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  • September 2014
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Motivation to Practice: Go With the Flow

English: Alberto Guerrero (standing) with Glen...

English: Alberto Guerrero (standing) with Glenn Gould, circa 1945.

There’s a lot to like about the video of pianist Glenn Gould below. I’ve highlighted three things that happen in the video (see clips below).

As the great Robert Krulwich (of Radiolab and NPR) pointed out in a recent post, Gould appears to be deep in a Flow state, practicing Bach’s Partita #2.

For me, achieving Flow is one of the biggest motivators to continuing to practice, because it’s a transcendent experience and feels wonderful. Part 2 (of 6) in The Practice of Practice covers helpful aspects of motivation, including Flow, in greater detail. Some players, like drummer Allison Miller, told me that sometimes they’ll go into a practice session with no other goal beyond getting into that Flow state, or a meditative state.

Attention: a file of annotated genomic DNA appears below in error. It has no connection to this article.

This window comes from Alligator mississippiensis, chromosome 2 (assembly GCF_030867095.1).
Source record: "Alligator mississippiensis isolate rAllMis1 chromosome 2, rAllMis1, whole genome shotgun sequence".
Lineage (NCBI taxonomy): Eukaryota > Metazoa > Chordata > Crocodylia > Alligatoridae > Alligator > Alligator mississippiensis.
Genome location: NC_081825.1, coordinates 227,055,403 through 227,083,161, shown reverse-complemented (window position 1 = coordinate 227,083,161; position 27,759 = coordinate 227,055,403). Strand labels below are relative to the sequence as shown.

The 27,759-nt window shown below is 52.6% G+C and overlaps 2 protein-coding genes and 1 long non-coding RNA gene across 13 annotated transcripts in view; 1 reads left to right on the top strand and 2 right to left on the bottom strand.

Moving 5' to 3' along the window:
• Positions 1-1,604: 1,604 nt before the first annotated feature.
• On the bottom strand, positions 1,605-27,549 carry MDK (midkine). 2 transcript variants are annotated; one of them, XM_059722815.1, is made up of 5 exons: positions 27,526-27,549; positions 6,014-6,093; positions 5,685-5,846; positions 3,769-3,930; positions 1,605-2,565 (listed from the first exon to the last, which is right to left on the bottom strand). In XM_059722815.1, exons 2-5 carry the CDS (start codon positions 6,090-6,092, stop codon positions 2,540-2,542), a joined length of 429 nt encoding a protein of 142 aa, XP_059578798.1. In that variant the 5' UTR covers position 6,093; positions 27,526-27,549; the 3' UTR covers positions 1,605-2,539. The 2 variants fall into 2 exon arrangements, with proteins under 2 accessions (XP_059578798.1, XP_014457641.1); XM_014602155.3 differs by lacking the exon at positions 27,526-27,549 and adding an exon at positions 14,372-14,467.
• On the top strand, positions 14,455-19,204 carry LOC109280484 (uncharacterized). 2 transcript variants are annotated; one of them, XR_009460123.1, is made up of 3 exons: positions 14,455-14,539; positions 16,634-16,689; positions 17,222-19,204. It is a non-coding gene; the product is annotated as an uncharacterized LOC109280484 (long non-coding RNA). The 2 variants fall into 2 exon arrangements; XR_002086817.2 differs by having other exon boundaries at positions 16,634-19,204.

Here’s what Mr. Krulwich said, and as to the last clause, I couldn’t agree more :

How one gets there — that’s still a mystery. Practice is important. Tenacity matters. Talent helps. When you find your “flow,” your brain changes. Dopamine and noradrenaline kick in, GABA neurons get suppressed; sex, hunger, thirst matter less, you are free to play more deeply with stream-of-conscious associations; you are chemically released and can now roam far and wide. Yes, you have no idea where you are or how this is happening; but that it’s happening must be one of the most wonderful experiences ever.

Another gem from this video is at 1:36 (cued up below), when Gould shouts, “Na!” at a mistake. You can see him bear down, sing more precisely, and practice that little flubbed passage again. It’s a golden practice moment, and a bit hard to catch, because it’s an error that only an expert in this music can hear.

Gould was infamous for being difficult to record because he usually vocalized when playing. It’s another trait most master musicians (no matter their instrument) do when playing: Oscar Peterson is another pianist who vocalizes comes immediately to mind.Singing is one of many mental practice strategies that pros in all genres of music use, covered in Part 6 of The Practice of Practice, chapter 31: Going Mental. Check Gould out at 1:59 when he actually gets up from the piano to sing a tricky bit of the Bach.